U.S. Trade Deficit Improves in February

The Commerce Dept. reported a better-than-expected trade deficit result for February. Despite the better numbers over January, 2006's numbers still lag behind early 2005.

The U.S. Commerce Dept. reported that America's trade deficit fell to $65.7 billion, a 4.2 percent decline from January's record decline of $68.7 billion.

Even with the improvement, the February trade gap was the third highest on record and the deficit for the first two months of this year is 13.5 percent above the pace in early 2005.

The associated Press reported that U.S. trade negotiators struck a number agreements on Tuesday with China designed to boost U.S. exports, and President Bush has said he will raise one of the thorniest trade issues, China's undervalued currency, when he meets next week at the White House with Chinese President Hu Jintao. 

The overall improvement in February's trade deficit reflected a 2.3 percent drop in imports which fell to $178.7 billion, the second highest level on record but below the all-time high set in January.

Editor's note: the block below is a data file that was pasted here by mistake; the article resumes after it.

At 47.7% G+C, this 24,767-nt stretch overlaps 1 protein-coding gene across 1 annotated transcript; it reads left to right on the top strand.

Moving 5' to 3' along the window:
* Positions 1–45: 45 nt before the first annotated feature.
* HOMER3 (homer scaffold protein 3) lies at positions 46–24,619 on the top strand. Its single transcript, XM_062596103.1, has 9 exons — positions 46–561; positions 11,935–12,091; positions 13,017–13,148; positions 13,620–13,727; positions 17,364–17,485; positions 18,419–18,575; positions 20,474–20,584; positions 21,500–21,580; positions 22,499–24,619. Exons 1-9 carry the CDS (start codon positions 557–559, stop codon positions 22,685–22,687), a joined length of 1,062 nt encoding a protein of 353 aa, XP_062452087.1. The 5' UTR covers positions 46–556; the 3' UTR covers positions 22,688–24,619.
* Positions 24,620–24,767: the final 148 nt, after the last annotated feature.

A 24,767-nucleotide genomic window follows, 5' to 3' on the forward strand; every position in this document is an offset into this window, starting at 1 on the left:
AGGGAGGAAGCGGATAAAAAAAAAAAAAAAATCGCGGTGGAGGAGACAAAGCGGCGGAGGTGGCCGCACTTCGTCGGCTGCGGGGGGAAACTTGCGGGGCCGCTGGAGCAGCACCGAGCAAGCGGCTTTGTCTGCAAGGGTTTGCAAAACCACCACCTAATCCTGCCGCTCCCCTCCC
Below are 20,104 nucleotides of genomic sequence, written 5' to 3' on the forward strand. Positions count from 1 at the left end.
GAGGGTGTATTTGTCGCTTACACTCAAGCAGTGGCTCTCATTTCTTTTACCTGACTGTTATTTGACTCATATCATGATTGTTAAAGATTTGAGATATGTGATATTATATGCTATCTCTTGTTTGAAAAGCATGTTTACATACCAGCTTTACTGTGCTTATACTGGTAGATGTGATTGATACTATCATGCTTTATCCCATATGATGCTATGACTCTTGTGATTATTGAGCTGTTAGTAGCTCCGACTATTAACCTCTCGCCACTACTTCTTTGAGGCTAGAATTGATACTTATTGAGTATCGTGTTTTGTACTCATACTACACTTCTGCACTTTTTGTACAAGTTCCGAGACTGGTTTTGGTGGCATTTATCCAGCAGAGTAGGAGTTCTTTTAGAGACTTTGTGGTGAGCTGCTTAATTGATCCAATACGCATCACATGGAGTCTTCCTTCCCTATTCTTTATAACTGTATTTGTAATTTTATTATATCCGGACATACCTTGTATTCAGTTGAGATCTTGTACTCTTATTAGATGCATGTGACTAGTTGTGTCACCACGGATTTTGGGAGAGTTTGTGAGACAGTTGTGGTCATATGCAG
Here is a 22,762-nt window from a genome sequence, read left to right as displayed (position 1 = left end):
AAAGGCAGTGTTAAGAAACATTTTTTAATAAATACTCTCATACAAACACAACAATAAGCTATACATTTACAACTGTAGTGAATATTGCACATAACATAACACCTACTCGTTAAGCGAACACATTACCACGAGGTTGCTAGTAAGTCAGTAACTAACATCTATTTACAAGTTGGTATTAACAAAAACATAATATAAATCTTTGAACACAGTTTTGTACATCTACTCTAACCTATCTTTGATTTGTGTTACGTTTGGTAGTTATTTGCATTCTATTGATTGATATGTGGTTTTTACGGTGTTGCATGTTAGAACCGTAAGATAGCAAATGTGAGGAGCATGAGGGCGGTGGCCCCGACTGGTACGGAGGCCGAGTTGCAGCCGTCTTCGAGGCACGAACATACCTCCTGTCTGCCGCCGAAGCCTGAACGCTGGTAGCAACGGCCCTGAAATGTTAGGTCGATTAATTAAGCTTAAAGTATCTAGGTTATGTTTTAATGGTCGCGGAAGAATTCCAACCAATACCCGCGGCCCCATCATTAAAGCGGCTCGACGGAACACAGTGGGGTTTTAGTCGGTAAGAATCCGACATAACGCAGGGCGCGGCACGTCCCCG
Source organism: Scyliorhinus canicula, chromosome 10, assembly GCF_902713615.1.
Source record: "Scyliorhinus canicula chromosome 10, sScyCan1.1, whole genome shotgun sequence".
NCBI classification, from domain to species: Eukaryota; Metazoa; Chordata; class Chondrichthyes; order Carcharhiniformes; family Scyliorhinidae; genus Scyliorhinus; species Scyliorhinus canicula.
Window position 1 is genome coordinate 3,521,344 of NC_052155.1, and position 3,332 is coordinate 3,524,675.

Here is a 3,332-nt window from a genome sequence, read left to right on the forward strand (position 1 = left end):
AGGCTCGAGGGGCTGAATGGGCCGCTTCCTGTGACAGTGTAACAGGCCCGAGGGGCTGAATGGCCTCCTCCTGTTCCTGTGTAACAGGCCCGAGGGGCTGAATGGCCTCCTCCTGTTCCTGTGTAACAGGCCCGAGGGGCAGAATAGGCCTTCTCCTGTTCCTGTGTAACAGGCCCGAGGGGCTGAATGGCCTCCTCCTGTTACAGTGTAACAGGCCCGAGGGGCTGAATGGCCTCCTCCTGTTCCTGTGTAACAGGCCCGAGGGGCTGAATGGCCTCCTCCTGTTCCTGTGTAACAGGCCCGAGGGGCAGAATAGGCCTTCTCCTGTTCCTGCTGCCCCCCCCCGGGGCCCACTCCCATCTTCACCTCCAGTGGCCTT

According to AP, there were declines in imports of new cars and auto parts and various consumer goods including cell phones, furniture, stereo equipment and televisions. America's foreign oil bill edged up a slight 0.2 percent to $24.6 billion as the price of crude oil rose.

U.S. exports fell by 1.2 percent in February to $112.99 billion, still the second highest level on record after an all-time high of $114.33 billion in January. Sales of computers, industrial machinery and American farm products were all down while exports of civilian aircraft rose.

On Tuesday, U.S. and Chinese trade officials announced agreements aimed at narrowing the deficit by cracking down on Chinese copyright piracy, lifting a ban on U.S. beef shipments and increasing market access for U.S. products and services.

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